The skills, competencies, and experiences laid out in the Recommendations are grouped into six focus areas: Constructing Knowledge, Modeling, Designing Experiments, Developing Technical and Practical Skills, Analyzing and Visualizing Data, and Communicating Physics.  The ultimate goal of these recommendations is to provide a framework though which students are able to develop the habits and practices of professional physicists, to think like physicists, and to independently construct knowledge based on personal observation and experimentation.

The subcommittee placed the ability to construct knowledge by “collect[ing], analyz[ing], and interpret[ing] real data from personal observations of the physical world to develop a physical worldview” [1] at the center of the framework. The remaining five focus areas expand on that broad goal:
  • By modeling, students will be able to “develop abstract representations of real systems studied in the laboratory, understand their limitations and uncertainties, and make predictions using models.” [1]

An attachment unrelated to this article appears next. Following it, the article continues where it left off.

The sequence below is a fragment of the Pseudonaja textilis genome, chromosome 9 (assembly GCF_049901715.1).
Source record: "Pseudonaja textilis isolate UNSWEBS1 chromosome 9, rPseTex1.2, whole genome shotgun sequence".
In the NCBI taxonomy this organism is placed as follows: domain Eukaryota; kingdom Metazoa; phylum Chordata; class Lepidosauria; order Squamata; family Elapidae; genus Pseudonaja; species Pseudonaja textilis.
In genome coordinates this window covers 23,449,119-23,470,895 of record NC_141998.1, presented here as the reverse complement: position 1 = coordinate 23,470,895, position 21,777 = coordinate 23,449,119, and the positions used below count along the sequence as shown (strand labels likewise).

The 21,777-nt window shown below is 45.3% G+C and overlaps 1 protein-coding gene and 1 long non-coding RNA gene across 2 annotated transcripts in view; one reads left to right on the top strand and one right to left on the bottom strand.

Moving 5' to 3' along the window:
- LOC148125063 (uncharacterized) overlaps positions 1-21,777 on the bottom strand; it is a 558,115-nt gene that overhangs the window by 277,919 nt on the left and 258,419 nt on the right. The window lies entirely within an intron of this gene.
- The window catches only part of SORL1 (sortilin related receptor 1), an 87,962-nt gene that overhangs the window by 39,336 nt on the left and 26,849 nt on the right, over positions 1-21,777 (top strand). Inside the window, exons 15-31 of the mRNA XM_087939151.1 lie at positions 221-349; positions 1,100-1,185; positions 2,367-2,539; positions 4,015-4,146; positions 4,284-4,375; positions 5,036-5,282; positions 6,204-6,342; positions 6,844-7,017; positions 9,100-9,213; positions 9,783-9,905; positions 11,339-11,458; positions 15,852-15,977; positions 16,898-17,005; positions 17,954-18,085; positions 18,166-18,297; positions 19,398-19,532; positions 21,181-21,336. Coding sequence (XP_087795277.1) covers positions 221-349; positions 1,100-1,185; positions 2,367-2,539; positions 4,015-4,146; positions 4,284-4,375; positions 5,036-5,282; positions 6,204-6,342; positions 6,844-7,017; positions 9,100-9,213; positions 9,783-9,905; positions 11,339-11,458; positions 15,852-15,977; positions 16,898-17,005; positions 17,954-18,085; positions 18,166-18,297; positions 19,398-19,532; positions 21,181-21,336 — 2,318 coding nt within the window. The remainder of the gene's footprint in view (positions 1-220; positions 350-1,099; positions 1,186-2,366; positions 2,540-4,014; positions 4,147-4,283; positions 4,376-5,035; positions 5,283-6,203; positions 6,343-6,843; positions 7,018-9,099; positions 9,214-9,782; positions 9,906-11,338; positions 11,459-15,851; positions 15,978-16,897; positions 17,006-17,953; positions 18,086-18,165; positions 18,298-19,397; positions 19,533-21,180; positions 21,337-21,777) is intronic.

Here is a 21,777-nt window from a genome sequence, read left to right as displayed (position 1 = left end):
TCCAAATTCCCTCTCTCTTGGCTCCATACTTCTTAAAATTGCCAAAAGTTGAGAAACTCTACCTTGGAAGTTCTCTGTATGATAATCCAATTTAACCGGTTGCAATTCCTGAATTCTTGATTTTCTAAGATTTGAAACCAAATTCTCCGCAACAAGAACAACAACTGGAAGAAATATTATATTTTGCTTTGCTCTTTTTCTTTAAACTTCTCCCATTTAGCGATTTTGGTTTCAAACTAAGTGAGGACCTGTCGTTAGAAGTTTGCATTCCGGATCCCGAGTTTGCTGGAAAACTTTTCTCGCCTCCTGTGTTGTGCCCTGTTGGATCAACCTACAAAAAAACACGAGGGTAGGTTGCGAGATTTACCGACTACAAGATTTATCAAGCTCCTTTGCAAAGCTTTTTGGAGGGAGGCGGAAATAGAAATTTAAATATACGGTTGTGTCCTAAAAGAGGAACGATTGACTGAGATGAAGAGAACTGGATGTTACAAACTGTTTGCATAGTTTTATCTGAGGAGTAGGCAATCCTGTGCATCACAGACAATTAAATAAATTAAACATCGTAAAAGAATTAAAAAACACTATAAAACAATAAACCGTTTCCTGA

• By designing experiments, students will “develop, engineer, and troubleshoot experiments to test models and hypothesis within specific constraints such as cost, time, safety, and available equipment.” [1]
  • By developing technical and practical laboratory skills, students will “become proficient using common test equipment in a range of standard laboratory measurements while being cognizant of device limitations.” [1]
  • By analysing and visualizing data, students will be able to “analyze and display data using statistical methods and critically interpret the validity and limitations of these data and their uncertainties.” [1]
  • By communicating physics, students will be able to “present results and ideas with reasoned arguments supported by experimental evidence and utilizing appropriate and authentic written and verbal forms.” [1]

The Recommendations are available through the AAPT website [1]. To further disseminate the document, the Committee on Laboratories has been sponsoring one session per national AAPT meeting highlighting one focus area per meeting.  The Recommendations were also a major theme at the 2015 Conference on Laboratory Instruction beyond the First Year [4] and at the Physics Education Research Conference 2015 [5].